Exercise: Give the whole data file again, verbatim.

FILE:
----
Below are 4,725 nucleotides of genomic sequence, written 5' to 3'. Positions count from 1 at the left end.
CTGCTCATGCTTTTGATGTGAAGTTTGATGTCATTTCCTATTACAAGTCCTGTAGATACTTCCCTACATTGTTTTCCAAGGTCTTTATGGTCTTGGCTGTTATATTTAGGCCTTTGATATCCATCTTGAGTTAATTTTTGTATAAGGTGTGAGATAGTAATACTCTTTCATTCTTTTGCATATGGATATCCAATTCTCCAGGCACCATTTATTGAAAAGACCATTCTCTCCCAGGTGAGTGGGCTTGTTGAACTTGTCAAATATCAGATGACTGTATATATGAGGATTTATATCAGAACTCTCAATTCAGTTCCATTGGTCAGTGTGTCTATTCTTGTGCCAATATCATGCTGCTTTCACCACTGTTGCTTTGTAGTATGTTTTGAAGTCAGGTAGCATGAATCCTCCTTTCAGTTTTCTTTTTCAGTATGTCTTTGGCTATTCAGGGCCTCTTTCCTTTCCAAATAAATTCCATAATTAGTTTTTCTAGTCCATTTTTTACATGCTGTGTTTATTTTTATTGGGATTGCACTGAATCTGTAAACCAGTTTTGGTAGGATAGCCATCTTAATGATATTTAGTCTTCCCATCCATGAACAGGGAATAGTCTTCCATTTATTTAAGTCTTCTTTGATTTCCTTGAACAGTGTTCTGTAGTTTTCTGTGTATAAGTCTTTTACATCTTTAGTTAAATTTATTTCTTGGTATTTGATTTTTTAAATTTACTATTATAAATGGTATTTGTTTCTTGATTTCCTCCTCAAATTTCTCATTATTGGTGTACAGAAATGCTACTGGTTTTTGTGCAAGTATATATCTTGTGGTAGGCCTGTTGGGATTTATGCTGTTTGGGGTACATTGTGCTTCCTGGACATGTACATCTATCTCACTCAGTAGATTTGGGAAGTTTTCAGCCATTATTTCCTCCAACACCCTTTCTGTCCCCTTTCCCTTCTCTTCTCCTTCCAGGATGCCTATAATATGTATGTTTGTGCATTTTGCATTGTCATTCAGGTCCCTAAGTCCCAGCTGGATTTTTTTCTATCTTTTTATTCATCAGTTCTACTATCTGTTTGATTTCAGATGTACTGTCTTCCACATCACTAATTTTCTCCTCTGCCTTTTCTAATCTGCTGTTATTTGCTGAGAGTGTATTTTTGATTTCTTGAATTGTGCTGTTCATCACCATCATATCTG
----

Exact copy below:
Below are 4,725 nucleotides of genomic sequence, written 5' to 3'. Positions count from 1 at the left end.
CTGCTCATGCTTTTGATGTGAAGTTTGATGTCATTTCCTATTACAAGTCCTGTAGATACTTCCCTACATTGTTTTCCAAGGTCTTTATGGTCTTGGCTGTTATATTTAGGCCTTTGATATCCATCTTGAGTTAATTTTTGTATAAGGTGTGAGATAGTAATACTCTTTCATTCTTTTGCATATGGATATCCAATTCTCCAGGCACCATTTATTGAAAAGACCATTCTCTCCCAGGTGAGTGGGCTTGTTGAACTTGTCAAATATCAGATGACTGTATATATGAGGATTTATATCAGAACTCTCAATTCAGTTCCATTGGTCAGTGTGTCTATTCTTGTGCCAATATCATGCTGCTTTCACCACTGTTGCTTTGTAGTATGTTTTGAAGTCAGGTAGCATGAATCCTCCTTTCAGTTTTCTTTTTCAGTATGTCTTTGGCTATTCAGGGCCTCTTTCCTTTCCAAATAAATTCCATAATTAGTTTTTCTAGTCCATTTTTTACATGCTGTGTTTATTTTTATTGGGATTGCACTGAATCTGTAAACCAGTTTTGGTAGGATAGCCATCTTAATGATATTTAGTCTTCCCATCCATGAACAGGGAATAGTCTTCCATTTATTTAAGTCTTCTTTGATTTCCTTGAACAGTGTTCTGTAGTTTTCTGTGTATAAGTCTTTTACATCTTTAGTTAAATTTATTTCTTGGTATTTGATTTTTTAAATTTACTATTATAAATGGTATTTGTTTCTTGATTTCCTCCTCAAATTTCTCATTATTGGTGTACAGAAATGCTACTGGTTTTTGTGCAAGTATATATCTTGTGGTAGGCCTGTTGGGATTTATGCTGTTTGGGGTACATTGTGCTTCCTGGACATGTACATCTATCTCACTCAGTAGATTTGGGAAGTTTTCAGCCATTATTTCCTCCAACACCCTTTCTGTCCCCTTTCCCTTCTCTTCTCCTTCCAGGATGCCTATAATATGTATGTTTGTGCATTTTGCATTGTCATTCAGGTCCCTAAGTCCCAGCTGGATTTTTTTCTATCTTTTTATTCATCAGTTCTACTATCTGTTTGATTTCAGATGTACTGTCTTCCACATCACTAATTTTCTCCTCTGCCTTTTCTAATCTGCTGTTATTTGCTGAGAGTGTATTTTTGATTTCTTGAATTGTGCTGTTCATCACCATCATATCTG